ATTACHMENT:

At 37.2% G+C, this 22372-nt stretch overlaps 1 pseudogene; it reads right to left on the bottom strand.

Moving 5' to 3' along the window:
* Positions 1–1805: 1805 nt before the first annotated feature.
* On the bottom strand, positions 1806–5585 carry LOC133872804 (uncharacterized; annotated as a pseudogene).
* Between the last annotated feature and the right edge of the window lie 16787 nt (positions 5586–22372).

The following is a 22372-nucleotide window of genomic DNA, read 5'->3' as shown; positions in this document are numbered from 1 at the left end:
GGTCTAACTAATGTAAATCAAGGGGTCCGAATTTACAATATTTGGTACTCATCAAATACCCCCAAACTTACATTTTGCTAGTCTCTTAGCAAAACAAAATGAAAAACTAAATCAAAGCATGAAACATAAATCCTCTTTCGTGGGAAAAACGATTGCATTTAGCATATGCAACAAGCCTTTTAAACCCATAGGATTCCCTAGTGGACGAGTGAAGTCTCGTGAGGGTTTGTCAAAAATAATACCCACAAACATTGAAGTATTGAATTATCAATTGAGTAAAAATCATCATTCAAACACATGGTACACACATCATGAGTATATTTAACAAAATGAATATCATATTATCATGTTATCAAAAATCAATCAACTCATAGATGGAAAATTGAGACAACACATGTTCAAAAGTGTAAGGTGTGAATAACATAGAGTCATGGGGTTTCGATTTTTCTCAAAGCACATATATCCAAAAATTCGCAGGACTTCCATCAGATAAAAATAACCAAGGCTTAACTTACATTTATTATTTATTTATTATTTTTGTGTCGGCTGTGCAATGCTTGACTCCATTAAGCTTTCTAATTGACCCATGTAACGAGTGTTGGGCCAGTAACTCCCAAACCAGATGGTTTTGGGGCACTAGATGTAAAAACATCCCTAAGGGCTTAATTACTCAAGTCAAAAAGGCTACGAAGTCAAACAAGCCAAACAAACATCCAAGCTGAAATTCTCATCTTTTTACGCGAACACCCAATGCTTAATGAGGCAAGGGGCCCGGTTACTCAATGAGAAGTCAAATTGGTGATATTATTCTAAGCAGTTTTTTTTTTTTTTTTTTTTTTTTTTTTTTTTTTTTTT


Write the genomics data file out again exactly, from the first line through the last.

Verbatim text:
At 37.2% G+C, this 22372-nt stretch overlaps 1 pseudogene; it reads right to left on the bottom strand.

Moving 5' to 3' along the window:
* Positions 1–1805: 1805 nt before the first annotated feature.
* On the bottom strand, positions 1806–5585 carry LOC133872804 (uncharacterized; annotated as a pseudogene).
* Between the last annotated feature and the right edge of the window lie 16787 nt (positions 5586–22372).

The following is a 22372-nucleotide window of genomic DNA, read 5'->3' as shown; positions in this document are numbered from 1 at the left end:
GGTCTAACTAATGTAAATCAAGGGGTCCGAATTTACAATATTTGGTACTCATCAAATACCCCCAAACTTACATTTTGCTAGTCTCTTAGCAAAACAAAATGAAAAACTAAATCAAAGCATGAAACATAAATCCTCTTTCGTGGGAAAAACGATTGCATTTAGCATATGCAACAAGCCTTTTAAACCCATAGGATTCCCTAGTGGACGAGTGAAGTCTCGTGAGGGTTTGTCAAAAATAATACCCACAAACATTGAAGTATTGAATTATCAATTGAGTAAAAATCATCATTCAAACACATGGTACACACATCATGAGTATATTTAACAAAATGAATATCATATTATCATGTTATCAAAAATCAATCAACTCATAGATGGAAAATTGAGACAACACATGTTCAAAAGTGTAAGGTGTGAATAACATAGAGTCATGGGGTTTCGATTTTTCTCAAAGCACATATATCCAAAAATTCGCAGGACTTCCATCAGATAAAAATAACCAAGGCTTAACTTACATTTATTATTTATTTATTATTTTTGTGTCGGCTGTGCAATGCTTGACTCCATTAAGCTTTCTAATTGACCCATGTAACGAGTGTTGGGCCAGTAACTCCCAAACCAGATGGTTTTGGGGCACTAGATGTAAAAACATCCCTAAGGGCTTAATTACTCAAGTCAAAAAGGCTACGAAGTCAAACAAGCCAAACAAACATCCAAGCTGAAATTCTCATCTTTTTACGCGAACACCCAATGCTTAATGAGGCAAGGGGCCCGGTTACTCAATGAGAAGTCAAATTGGTGATATTATTCTAAGCAGTTTTTTTTTTTTTTTTTTTTTTTTTTTTTTTTTTTTTT